Since time immemorial, the Siamese crocodile has paddled through the wetlands and waterways of Southeast Asia. A stocky, freshwater crocodile depicted on the walls of the Angkor temple complex, the reptile was a staple of the region’s ecosystem.
But thanks to poaching and the destruction of its habitat, the Siamese crocodile’s number has dwindled since the 1950s to an estimated 250 adults surviving in the wild today. In fact, the animal was declared “effectively extinct in the wild” in a 1992 report from the International Union for Conservation of Nature.
The dire situation, however, has prompted conservationists to set a captive breeding program in motion to possibly reverse the Siamese crocodile’s rapid decline.
Taking blood and skin samples from 69 captive crocodiles at Takeo province’s Phnom Tamao Zoological Garden and Wildlife Rescue Center, workers with Fauna and Flora International and the Ministry of Agriculture, Forestry and Fisheries hope to identity any remaining purebred Siamese crocodile and begin breeding them.
“We don’t know if they are Siamese crocodiles or hybrid crocodiles,” Adam Starr, manager of the Cambodian Crocodile Conservation Program with the FFI, said of the crocodiles housed at the zoo.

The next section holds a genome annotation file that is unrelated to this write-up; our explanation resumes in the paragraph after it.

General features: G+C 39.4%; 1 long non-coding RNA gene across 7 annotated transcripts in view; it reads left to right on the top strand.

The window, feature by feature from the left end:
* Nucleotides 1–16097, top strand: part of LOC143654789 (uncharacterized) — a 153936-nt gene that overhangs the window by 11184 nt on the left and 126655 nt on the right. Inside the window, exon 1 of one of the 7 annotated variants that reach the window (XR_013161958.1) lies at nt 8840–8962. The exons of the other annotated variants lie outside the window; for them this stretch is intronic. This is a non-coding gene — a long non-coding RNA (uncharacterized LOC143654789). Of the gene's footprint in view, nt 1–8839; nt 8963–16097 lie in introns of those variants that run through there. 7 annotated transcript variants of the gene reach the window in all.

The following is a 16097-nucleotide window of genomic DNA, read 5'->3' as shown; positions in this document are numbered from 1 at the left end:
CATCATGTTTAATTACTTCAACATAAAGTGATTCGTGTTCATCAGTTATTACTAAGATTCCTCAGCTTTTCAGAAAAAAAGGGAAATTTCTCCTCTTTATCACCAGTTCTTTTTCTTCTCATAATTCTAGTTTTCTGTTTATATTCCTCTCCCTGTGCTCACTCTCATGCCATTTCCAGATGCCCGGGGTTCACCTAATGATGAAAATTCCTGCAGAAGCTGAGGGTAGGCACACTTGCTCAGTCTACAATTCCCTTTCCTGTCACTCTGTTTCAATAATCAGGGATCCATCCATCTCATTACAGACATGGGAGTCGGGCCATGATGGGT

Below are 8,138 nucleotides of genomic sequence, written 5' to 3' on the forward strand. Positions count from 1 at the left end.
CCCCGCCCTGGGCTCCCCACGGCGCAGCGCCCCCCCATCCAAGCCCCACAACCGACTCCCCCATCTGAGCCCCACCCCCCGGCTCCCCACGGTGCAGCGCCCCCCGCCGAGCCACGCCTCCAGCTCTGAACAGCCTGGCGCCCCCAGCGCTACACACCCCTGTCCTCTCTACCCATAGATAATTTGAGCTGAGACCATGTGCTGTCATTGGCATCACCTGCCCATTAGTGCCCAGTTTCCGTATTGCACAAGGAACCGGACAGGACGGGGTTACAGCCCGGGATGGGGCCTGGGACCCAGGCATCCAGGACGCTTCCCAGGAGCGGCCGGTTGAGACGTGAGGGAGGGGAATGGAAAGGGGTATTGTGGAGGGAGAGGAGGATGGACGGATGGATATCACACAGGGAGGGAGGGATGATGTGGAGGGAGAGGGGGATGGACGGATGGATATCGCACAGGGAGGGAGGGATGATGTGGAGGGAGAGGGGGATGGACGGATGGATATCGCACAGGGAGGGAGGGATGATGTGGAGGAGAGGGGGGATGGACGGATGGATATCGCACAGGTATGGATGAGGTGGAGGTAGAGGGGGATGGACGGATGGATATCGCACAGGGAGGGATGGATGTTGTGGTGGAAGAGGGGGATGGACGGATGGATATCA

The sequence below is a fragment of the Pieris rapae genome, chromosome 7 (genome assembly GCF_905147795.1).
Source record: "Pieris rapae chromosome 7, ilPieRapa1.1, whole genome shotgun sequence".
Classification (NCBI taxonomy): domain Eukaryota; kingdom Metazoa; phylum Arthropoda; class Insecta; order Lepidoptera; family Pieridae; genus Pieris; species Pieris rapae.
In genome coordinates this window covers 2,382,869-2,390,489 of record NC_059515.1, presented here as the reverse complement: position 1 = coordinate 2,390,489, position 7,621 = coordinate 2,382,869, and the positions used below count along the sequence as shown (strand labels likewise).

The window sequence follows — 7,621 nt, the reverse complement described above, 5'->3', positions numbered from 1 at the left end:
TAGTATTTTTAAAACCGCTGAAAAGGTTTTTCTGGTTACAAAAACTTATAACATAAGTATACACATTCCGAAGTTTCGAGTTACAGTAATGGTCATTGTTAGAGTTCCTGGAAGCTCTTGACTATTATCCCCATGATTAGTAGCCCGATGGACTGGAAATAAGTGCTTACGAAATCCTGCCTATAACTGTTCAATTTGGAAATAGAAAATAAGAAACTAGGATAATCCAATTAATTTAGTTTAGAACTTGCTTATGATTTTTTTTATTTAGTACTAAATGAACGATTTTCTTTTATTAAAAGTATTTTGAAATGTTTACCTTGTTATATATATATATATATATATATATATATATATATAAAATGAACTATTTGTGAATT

Those found to be Siamese will be isolated and matched with a mate, Starr said. If the animals breed successfully, the offspring will be released into the wild after two years. The DNA samples, collected last week, will be sent to Kasetsart University in Bangkok for analysis, the results known likely sometime in March.
Starr said farmers often sought after the Siamese crocodile for its valuable hide but would breed the animal with salt-water crocodiles, which grow faster and larger than the 3.5-meter-long freshwater crocodile.
Nhek Ratanapich, the director of Phnom Tamao, said he is confidant officials will find a few Siamese crocodiles among the ones at the zoo, which were either donated from farmers or confiscated from illegal wildlife traders. He also called upon locals to do their part:
“This species is extinct in some parts of Southeast Asia. Cambodia is the last stronghold. We have the responsibility to continue this species.”